By Rose Eaton, Light Metal Age.
Surfing is a widely enjoyed activity all over the world where the sea meets the land. Since the Polynesians brought surfing into Hawaii in the 1800s, the surfboard itself has been constructed of a variety of materials. The main requirements for a sturdy surfboard are that it is lightweight, buoyant, hydrodynamic, shapeable, durable, and more recently, sustainable. Surfboard shapers are beginning to see the environmental benefits of infinitely recyclable boards, enabling aluminum to finally get its day in the sun.
History of Surfing
The lore of walking on water transverses many mythologies, and is today embodied by the sport of surfing. Reports of Polynesians standing on waves were written as far back as 1767 by seafaring Europeans. However, archaeological evidence suggests that Peruvians surfed on watercraft made of reed as far back as five thousand years ago.
Surfing as we know it today was said to have been brought to Hawaii by Polynesian settlers. Its major popularity around the world today can be traced to a demonstration given by Hawaiian diver Duke Kahanamoku on a 1914 visit to Australia after his star-making turn as an Olympic swimmer. Kahanamoku is to surfing what Jimi Hendrix is to electric guitar — considered a legend, a veritable Godfather of surfing.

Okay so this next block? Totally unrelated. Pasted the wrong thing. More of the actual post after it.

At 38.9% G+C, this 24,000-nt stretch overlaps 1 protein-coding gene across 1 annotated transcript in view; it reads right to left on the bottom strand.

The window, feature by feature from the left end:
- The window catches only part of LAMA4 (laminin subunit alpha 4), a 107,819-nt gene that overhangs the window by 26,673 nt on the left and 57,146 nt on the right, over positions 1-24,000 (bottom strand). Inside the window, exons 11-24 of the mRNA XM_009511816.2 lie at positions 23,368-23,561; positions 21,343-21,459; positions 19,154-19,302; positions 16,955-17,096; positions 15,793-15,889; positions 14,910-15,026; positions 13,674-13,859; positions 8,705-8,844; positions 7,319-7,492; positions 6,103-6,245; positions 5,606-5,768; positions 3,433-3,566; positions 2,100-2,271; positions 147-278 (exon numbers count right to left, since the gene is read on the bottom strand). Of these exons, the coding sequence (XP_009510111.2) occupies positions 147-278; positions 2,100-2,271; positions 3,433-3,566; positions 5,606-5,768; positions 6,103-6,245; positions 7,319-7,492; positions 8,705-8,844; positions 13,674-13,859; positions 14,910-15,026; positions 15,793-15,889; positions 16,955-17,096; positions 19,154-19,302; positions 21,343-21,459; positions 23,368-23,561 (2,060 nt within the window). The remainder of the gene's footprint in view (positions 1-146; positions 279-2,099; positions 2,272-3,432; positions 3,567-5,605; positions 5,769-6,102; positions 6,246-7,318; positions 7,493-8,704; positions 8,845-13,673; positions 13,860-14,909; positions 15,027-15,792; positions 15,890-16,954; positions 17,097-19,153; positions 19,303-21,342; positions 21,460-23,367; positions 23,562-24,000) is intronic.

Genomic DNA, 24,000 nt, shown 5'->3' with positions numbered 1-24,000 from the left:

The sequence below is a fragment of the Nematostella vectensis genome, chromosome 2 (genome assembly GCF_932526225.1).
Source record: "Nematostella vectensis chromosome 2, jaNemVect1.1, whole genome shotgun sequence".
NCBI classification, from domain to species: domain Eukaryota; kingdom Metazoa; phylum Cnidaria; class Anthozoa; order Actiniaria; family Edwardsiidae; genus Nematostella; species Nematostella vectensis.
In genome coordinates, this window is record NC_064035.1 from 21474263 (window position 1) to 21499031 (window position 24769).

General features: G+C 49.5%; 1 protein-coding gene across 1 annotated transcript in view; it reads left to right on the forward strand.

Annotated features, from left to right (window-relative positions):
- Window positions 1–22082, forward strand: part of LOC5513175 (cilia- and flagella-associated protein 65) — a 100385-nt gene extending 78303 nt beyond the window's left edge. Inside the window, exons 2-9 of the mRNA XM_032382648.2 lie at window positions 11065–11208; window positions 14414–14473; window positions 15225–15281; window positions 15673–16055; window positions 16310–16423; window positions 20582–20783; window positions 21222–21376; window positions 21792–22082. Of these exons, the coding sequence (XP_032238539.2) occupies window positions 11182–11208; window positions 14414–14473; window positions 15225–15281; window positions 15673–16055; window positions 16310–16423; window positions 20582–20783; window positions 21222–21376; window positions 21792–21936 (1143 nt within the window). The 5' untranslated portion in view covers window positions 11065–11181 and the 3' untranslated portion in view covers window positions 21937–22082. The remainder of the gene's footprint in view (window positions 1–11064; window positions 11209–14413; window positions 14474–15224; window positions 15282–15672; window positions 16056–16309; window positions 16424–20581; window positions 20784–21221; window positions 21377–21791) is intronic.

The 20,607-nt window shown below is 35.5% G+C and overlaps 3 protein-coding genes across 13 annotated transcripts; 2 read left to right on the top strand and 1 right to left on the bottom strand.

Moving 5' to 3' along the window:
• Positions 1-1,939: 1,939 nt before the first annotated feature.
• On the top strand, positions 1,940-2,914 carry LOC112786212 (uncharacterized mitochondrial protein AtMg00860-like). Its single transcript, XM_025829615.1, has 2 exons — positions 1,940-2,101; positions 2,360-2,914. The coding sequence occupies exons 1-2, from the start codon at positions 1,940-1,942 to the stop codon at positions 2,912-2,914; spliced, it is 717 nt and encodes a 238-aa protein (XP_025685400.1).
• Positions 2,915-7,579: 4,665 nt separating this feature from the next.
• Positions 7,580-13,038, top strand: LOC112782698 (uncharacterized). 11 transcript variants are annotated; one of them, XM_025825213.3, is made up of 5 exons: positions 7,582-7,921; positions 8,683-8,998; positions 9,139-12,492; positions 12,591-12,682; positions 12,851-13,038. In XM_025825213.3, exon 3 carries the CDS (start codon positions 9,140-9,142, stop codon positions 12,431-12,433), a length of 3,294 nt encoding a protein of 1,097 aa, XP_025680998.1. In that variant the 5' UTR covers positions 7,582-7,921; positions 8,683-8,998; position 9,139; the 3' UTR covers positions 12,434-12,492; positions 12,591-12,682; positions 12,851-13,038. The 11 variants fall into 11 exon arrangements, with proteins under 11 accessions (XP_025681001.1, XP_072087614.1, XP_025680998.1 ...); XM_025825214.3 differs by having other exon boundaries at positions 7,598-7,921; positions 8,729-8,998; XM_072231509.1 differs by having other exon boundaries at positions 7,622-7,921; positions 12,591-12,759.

Surfing is not only a sport, but a way to commune with nature and be one with the rhythm of the earth. Many seek it out for not only its physical benefits but also for its many meditative qualities, including the stress relief that it can provide. There is something Zen about catching a wave in the split second it breaks, being in the right place at the right time, then managing to stand up and balance on a board and glide through water, a rare kind of exhilaration that can only be experienced when in the flow.
Surfers are widely known as environmentalists, desiring to care for the ocean that has undoubtedly provided endless hours of activity for them. Ironically the very tool they have used (surfboards) have taken their own toll on the environment in the last century. In Kahanamoku’s time and for years after, surfboards were made from wood. These boards were about as heavy as a dining room table and one would need a crew of people, or a very strong body and set of wills to drag it across the sand and into the water. There was a major need for a less cumbersome and more aerodynamic board as the activity gained popularity over time.
Changes in surfboard design have been steady over the decades, incorporating each era’s materials, ideas and technology as a way to constantly improve the pastime. Surfboard designers discovered ways to make the boards less heavy, more buoyant, and more aerodynamic.